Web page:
- A study discovered “exotic metals” in aerosol particles on the Earth’s stratosphere.
- These metals could only come from space junk.
- The problem could get worse as the number of satellites sent into low orbit increases.
Satellites, rockets, and other metal space junk that burns up during reentry to Earth could be changing the planet's atmosphere more than we previously thought, a study published in October 2023 found.
Space junk is the leftover pieces of inactive satellites, rockets, and other debris in Earth’s orbit. It’s widely known that space junk poses a physical hazard, but a study by the National Oceanic and Atmospheric Administration’s (NOAA) Stratospheric Aerosol Processes, Budget and Radiative Effects (SABRE) mission shows that it is also a problem when the junk is vaporized while reentering the Earth's atmosphere.
Let’s look at the NOAA study and what it means for Earth.
Metal space junk is altering the Earth's atmosphere.
According to the NOAA Chemical Sciences Laboratory, the SABRE mission used a custom-built instrument attached to a high-altitude research plane to gather aerosol particles from the stratosphere over the Arctic.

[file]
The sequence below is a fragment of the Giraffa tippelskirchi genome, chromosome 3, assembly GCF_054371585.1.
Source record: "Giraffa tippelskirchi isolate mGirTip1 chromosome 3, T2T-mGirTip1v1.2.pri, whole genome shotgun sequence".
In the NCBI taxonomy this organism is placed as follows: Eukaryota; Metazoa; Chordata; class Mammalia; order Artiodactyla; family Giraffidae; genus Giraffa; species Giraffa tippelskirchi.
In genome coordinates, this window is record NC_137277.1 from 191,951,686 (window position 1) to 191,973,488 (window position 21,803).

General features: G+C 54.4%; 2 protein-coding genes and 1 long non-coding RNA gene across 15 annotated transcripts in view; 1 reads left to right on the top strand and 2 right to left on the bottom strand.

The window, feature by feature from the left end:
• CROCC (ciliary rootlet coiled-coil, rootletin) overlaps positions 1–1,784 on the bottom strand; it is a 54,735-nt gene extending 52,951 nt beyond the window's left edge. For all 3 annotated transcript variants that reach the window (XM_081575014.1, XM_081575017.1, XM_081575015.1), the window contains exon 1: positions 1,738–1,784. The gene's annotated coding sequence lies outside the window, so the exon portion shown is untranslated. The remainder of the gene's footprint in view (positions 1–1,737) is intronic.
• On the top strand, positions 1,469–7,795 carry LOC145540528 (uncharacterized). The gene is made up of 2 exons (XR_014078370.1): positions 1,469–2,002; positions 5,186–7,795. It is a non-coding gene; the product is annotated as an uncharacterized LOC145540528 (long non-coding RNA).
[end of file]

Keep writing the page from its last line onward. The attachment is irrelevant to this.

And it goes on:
Of the sulfuric acid particles studied, about 10 percent of them contained aluminum or "exotic metals." This could have only come from space junk that vaporized when it reentered the Earth’s atmosphere, the scientists believe.
"Two of the most surprising elements we saw in these particles were niobium and hafnium," said CSL research chemist Daniel Murphy in a statement. "These are both rare elements that are not expected in the stratosphere. It was a mystery as to where these metals are coming from and how they're ending up there."
Scientists reportedly found over 20 elements in the particles from spacecrafts and satellites. These elements included iron, lead, silver, magnesium, nickel, titanium, lithium, and zinc.
It's unclear exactly how this space junk will affect our Earth's atmosphere.
What does this finding mean for the Earth’s atmosphere? According to Murphy, it's too soon to tell. “There will be a lot of work to understand the implications of these novel metals in the stratosphere,” he stated, via the NOAA.
The findings raise more concern over the increase in satellite launches planned for the coming years. Researchers from the study say the amount of aerosol particles containing space junk metals could increase significantly as more satellites are launched into low Earth orbit.
"At 10 percent, the current fraction of stratospheric aerosol with metal cores is not large," said study co-author Martin Ross in a statement. "But over 5,000 satellites have been launched in the past five years. Most of them will come back in the next five, and we need to know how that might further affect stratospheric aerosols."